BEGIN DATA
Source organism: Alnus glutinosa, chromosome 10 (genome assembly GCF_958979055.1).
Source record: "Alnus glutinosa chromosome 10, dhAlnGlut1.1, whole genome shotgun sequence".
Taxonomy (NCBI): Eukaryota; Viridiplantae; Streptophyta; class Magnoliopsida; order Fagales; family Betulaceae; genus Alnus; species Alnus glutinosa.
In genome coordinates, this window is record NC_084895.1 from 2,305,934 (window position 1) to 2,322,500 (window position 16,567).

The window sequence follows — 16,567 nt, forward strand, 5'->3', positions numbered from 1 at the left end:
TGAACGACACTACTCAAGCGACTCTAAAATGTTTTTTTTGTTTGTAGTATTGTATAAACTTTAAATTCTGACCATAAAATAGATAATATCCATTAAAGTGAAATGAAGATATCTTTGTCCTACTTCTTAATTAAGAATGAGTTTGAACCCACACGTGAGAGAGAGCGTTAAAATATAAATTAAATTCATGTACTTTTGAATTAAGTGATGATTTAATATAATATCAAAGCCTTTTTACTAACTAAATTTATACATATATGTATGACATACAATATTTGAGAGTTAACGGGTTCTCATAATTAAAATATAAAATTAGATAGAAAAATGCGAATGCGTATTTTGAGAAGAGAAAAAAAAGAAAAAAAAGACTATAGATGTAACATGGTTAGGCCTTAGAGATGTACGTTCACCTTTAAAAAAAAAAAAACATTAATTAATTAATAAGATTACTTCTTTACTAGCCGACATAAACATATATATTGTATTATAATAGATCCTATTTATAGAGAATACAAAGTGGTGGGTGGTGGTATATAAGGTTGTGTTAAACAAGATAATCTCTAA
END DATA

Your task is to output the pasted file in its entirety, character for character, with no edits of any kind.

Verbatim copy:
Source organism: Alnus glutinosa, chromosome 10 (genome assembly GCF_958979055.1).
Source record: "Alnus glutinosa chromosome 10, dhAlnGlut1.1, whole genome shotgun sequence".
Taxonomy (NCBI): Eukaryota; Viridiplantae; Streptophyta; class Magnoliopsida; order Fagales; family Betulaceae; genus Alnus; species Alnus glutinosa.
In genome coordinates, this window is record NC_084895.1 from 2,305,934 (window position 1) to 2,322,500 (window position 16,567).

The window sequence follows — 16,567 nt, forward strand, 5'->3', positions numbered from 1 at the left end:
TGAACGACACTACTCAAGCGACTCTAAAATGTTTTTTTTGTTTGTAGTATTGTATAAACTTTAAATTCTGACCATAAAATAGATAATATCCATTAAAGTGAAATGAAGATATCTTTGTCCTACTTCTTAATTAAGAATGAGTTTGAACCCACACGTGAGAGAGAGCGTTAAAATATAAATTAAATTCATGTACTTTTGAATTAAGTGATGATTTAATATAATATCAAAGCCTTTTTACTAACTAAATTTATACATATATGTATGACATACAATATTTGAGAGTTAACGGGTTCTCATAATTAAAATATAAAATTAGATAGAAAAATGCGAATGCGTATTTTGAGAAGAGAAAAAAAAGAAAAAAAAGACTATAGATGTAACATGGTTAGGCCTTAGAGATGTACGTTCACCTTTAAAAAAAAAAAAACATTAATTAATTAATAAGATTACTTCTTTACTAGCCGACATAAACATATATATTGTATTATAATAGATCCTATTTATAGAGAATACAAAGTGGTGGGTGGTGGTATATAAGGTTGTGTTAAACAAGATAATCTCTAA